High or low Amniotic fluid in pregnancy

Amniotic fluid is the fluid that surrounds the fetus in the uterus. The fluid and fetus are contained in membranes called the amniotic sac. There may be too much or too little amniotic fluid. The fluid, amniotic sac, and/or placenta may become infected (see Intra-Amniotic Infection). Too much amniotic fluid (polyhydramnios or hydramnios) stretches the uterus and puts pressure on the diaphragm of pregnant women. This complication can lead to severe breathing problems for women or to labor that begins early—before 37 weeks of pregnancy (preterm labor). Amniotic-Fluid-300x221 Too much fluid may accumulate because of the following:

  • Diabetes in the pregnant woman
  • More than one fetus (multiple births)
  • Rh antibodies to the fetus’s blood produced by the pregnant woman (Rh incompatibility)
  • Birth defects in the fetus, especially a blocked esophagus or defects of the brain and spinal cord (such as spina bifida)
  • However, about half the time, the cause is unknown.
766x415_Leaking_Amniotic_Fluid_During_Pregnancy-What_Does_It_Feel_Like Too little amniotic fluid (oligohydramnios) can also cause problems. If the amount of fluid is greatly reduced, the fetus may be compressed, resulting in deformities. When oligohydramnios is present, the lungs may not mature normally.' This combination of immature lungs and deformities is called Potter syndrome. There tends to be too little amniotic fluid in the following situations: The fetus has birth defects in the urinary tract, particularly in the kidneys. The fetus has not grown as much as expected. The fetus has died. The fetus has a chromosomal abnormality. The placenta is not functioning normally (as a result, the fetus may not grow as much as expected). The pregnancy has lasted too long (42 weeks or more). Taking certain medications during the 2nd and 3rd trimesters can result in too little amniotic fluid. These drugs are usually avoided during pregnancy. However, rarely, they are used to treat severe heart failure. Taking nonsteroidal anti-inflammatory drugs (NSAIDs, such as aspirin or ibuprofen) late in pregnancy can also reduce the amount of amniotic fluid. Doctors may suspect too much or too little amniotic fluid when the uterus is too large or too small for the length of the pregnancy. Sometimes the problem is incidentally detected during ultrasonography.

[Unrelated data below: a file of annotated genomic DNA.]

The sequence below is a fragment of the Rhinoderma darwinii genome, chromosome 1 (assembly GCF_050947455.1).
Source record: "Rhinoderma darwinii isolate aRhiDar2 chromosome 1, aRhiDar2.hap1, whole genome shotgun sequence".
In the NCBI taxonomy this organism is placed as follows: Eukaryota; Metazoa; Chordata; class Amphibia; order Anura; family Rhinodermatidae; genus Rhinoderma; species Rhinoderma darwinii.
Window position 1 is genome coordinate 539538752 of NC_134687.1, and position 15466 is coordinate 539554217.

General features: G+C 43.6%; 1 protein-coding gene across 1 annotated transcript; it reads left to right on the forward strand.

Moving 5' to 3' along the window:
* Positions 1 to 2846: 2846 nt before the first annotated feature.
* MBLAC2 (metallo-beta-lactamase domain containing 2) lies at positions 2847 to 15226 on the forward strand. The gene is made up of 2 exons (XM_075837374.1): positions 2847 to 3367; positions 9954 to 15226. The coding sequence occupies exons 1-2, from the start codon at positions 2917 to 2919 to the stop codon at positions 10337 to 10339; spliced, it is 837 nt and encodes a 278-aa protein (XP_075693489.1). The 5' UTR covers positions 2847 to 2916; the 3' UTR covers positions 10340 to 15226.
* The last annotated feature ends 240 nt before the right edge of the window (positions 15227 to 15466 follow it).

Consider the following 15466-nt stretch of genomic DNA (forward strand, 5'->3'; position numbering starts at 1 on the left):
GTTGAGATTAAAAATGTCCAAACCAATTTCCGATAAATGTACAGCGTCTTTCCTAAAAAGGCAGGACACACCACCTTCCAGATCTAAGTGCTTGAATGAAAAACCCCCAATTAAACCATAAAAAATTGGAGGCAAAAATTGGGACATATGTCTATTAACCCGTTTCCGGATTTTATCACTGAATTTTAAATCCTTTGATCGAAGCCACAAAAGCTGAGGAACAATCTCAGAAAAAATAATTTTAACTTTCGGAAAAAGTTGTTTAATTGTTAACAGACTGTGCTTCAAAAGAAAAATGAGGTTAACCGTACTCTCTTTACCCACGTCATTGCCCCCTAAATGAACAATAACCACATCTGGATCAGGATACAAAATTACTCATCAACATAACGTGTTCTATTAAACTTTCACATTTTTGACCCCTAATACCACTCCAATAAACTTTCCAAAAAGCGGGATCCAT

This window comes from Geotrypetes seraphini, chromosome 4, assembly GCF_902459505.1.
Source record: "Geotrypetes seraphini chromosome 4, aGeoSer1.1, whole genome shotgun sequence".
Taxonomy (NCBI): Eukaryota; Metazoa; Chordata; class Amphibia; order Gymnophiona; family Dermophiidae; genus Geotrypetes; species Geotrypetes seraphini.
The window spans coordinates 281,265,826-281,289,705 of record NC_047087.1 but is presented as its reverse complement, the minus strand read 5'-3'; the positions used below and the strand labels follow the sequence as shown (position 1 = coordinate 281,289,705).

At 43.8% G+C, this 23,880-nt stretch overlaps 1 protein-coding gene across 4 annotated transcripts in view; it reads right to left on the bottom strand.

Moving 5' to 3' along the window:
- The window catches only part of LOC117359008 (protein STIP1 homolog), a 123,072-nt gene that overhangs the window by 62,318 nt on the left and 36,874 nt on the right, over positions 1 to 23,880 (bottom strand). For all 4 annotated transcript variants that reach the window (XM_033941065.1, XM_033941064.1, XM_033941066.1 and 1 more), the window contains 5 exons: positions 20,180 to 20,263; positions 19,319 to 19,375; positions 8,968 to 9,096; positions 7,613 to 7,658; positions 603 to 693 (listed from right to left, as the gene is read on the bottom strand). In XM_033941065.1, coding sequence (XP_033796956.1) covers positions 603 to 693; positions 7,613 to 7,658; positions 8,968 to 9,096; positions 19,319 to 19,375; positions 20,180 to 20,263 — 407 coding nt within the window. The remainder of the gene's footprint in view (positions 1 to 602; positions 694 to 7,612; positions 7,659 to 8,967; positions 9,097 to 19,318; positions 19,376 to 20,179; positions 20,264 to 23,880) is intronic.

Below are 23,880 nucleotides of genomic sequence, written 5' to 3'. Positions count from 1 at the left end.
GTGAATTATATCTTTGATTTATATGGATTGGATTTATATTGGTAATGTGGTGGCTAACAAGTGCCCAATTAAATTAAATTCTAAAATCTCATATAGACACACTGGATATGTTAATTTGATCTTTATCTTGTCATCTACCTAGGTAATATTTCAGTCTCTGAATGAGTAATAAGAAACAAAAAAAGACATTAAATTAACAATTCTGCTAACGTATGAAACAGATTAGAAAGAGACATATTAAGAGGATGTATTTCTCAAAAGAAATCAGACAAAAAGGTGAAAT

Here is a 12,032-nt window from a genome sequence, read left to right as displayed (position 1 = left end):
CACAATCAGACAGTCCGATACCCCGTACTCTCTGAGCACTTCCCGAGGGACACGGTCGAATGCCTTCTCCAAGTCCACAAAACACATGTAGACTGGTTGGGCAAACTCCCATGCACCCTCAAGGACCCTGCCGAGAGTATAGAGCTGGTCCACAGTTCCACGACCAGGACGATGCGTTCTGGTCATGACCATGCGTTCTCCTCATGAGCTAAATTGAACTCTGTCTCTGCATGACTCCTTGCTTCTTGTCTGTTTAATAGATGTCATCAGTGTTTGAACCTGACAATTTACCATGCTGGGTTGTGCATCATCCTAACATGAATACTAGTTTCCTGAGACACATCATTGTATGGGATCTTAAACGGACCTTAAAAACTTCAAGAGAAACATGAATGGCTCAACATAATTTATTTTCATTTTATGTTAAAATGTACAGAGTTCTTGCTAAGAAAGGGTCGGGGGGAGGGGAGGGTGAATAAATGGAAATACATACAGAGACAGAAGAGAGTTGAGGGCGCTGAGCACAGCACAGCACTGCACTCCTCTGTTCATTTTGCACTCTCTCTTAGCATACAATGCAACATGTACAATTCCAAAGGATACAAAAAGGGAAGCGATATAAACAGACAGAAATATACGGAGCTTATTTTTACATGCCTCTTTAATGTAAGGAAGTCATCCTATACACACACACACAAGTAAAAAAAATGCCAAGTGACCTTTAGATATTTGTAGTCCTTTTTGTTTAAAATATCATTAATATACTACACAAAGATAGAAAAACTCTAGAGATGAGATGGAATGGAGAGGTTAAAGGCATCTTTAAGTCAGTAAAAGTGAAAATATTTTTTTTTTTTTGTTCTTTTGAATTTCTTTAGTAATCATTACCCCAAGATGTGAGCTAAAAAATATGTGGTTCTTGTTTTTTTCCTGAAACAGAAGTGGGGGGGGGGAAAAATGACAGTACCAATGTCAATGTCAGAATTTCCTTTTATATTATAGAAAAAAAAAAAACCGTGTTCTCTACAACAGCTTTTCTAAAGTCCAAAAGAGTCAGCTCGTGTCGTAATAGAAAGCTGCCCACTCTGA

43-year-old discovers she was pregnant day she gives birth

Is it possible that you can carry a baby in your womb for nine months yet you don’t know about it? Also, could it be true that you can still get pregnant even if you have contraceptive implants? All these happened to Aleta O’Meara. The 43-year-old mother from New South Wales found out on the delivery day that she had been pregnant for a whopping nine months but had no clue about it. Of course she wouldn’t have expected to get pregnant because she was on birth control. “It was really petrifying to learn about my pregnancy in the emergency room. This was more so because my partner was still being treated for a disease that could easily lead to the baby being born with abnormalities. Also, I had birth control implants, which was meant to stop me from getting pregnant,” says O’Meara. PREG Aleta O’Meara and her surprise baby boy. He is called Toby. By the time she learned that she was expectant, only a few hours were left for the baby to arrive. The doctors had also found that she was anemic and had some other health complications, making her situation even more delicate. She never expected to get pregnant. She was taken in for surgery and a surprise bouncing baby boy was successfully born. She named him after his father Toby. O’Meara and her partner Rob. O’Meara already had a 13-year-old daughter called Jaseta from her previous relationship. She is also a mother to Mazzy and Cohen, who are from her present husband’s ex-lover. The kids. Toby is reportedly doing fine despite his father's earlier health concerns. His mother says he loves life and is likely to surprise them again in future.


2 men are pregnant expecting first biological son